PNG 301
Introduction to Petroleum and Natural Gas Engineering

4.0: Lesson Overview


Reservoir Engineering is the Petroleum Engineering Discipline which is concerned with the reservoir and oil accumulation oil as a whole. With the help of other petroleum professionals, such as drilling engineers, production engineers, and geologists, reservoir engineers attempt to optimize oil production from the reservoir or field in its entirety. Typical tasks performed by reservoir engineers working on oilfields include estimating the original oil-in-place, or STOOIP (Stock Tank Oil Originally In-Place), analyzing current production rate and pressure trends from the wells and the reservoir, forecasting future performance from these trends, and determining the Estimated Ultimate Recovery, or EUR, of a well, reservoir, or field.

There may be several methods available for performing the aforementioned tasks. Where multiple methods exist, we will discuss the more common methods available to the practicing reservoir engineer. In addition, we will discuss the assumptions inherent in each method.

Learning Objectives

By the end of this lesson, you should be able to:

  • list some of the daily tasks performed by reservoir engineers;
  • discuss two methods of calculating the Stock Tank Oil Originally in-Place, STOOIP, in an oil accumulation;
  • calculate the STOOIP of a reservoir using the Volumetric Method and Material Balance Method;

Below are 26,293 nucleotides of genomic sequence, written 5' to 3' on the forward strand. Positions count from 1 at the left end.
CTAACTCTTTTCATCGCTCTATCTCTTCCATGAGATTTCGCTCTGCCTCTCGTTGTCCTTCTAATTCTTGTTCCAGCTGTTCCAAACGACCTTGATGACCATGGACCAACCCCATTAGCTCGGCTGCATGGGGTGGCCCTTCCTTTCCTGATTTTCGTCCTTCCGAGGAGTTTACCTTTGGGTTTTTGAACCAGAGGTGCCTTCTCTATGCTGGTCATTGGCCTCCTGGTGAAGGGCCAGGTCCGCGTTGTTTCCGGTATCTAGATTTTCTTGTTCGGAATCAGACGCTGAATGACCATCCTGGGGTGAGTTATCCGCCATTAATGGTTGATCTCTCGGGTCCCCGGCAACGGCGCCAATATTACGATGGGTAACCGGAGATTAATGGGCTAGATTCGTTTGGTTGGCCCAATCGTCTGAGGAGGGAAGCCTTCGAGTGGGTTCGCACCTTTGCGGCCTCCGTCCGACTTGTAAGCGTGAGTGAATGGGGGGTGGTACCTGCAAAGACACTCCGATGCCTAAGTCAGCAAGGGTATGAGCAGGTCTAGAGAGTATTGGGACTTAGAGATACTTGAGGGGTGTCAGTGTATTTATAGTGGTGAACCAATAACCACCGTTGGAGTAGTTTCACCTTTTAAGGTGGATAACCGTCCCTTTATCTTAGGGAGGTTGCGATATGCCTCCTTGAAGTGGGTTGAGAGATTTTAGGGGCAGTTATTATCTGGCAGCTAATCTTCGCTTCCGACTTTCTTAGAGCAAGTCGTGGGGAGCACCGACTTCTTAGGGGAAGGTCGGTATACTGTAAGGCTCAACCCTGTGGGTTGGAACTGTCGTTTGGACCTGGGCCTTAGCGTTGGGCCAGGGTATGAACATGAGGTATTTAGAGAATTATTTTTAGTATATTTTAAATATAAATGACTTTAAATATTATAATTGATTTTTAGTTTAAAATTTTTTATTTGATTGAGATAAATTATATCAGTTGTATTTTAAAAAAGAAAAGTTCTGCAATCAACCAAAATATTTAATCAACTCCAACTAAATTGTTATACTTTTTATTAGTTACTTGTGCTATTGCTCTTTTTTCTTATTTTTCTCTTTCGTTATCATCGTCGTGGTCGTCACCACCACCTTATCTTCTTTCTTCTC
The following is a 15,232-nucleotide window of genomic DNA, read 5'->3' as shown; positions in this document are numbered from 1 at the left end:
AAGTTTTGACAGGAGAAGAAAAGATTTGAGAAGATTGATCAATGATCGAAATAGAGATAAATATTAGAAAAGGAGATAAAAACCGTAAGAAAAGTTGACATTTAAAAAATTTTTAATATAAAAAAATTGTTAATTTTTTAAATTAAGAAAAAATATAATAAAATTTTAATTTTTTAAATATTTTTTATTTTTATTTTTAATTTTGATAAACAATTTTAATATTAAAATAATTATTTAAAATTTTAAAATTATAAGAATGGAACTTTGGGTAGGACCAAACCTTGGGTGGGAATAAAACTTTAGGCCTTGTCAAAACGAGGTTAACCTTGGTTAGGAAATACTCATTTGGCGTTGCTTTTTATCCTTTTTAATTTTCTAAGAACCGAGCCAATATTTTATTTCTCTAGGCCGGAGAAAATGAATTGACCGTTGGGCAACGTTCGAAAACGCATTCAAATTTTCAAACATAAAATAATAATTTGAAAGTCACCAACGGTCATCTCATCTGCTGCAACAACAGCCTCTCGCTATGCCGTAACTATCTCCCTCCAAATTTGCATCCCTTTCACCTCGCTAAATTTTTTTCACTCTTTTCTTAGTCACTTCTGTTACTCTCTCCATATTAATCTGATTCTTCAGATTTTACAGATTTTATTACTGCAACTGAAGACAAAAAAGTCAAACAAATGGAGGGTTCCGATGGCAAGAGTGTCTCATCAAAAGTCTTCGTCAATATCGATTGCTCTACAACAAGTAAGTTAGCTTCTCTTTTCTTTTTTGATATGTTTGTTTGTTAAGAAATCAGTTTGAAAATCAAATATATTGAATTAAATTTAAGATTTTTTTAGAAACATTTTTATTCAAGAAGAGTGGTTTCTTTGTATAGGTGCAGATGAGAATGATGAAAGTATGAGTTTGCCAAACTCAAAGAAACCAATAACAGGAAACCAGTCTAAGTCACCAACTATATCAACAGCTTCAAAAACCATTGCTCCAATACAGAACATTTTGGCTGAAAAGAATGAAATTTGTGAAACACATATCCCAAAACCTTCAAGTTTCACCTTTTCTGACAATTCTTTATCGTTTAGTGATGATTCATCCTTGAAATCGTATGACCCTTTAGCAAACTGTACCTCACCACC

• list and describe the five drive mechanisms associated with oil production given the proper data;
  • list the major flow regimes experienced by vertical production wells;
  • calculate the stabilized production rates from a production well given the current flow regime and given appropriate data;
  • understand the concept of well damage or stimulation and know how to incorporate it into well production rate calculations;
  • forecast future production from a reservoir or production well using the Material Balance Method and Decline Curve Analysis;
  • list the three decline types considered by Arps Decline Curves;
  • perform decline curve analysis using Arps Decline Curves; and
  • understand the difference between economically recoverable oil and Estimated Ultimate Recovery (EUR).

Lesson 4 Checklist

To Read Read the Lesson 4 online material Click the Introduction link below to continue reading the lesson 4 material
To Do Lesson 4 Problem Set Submit your solutions to the Lesson 4 Problem Set assignment in Canvas

Please refer to the Calendar in Canvas for specific time frames and due dates.


If you have questions, please feel free to post them to the Course Q&A Discussion Board in Canvas. While you are there, feel free to post your own responses if you, too, are able to help a classmate.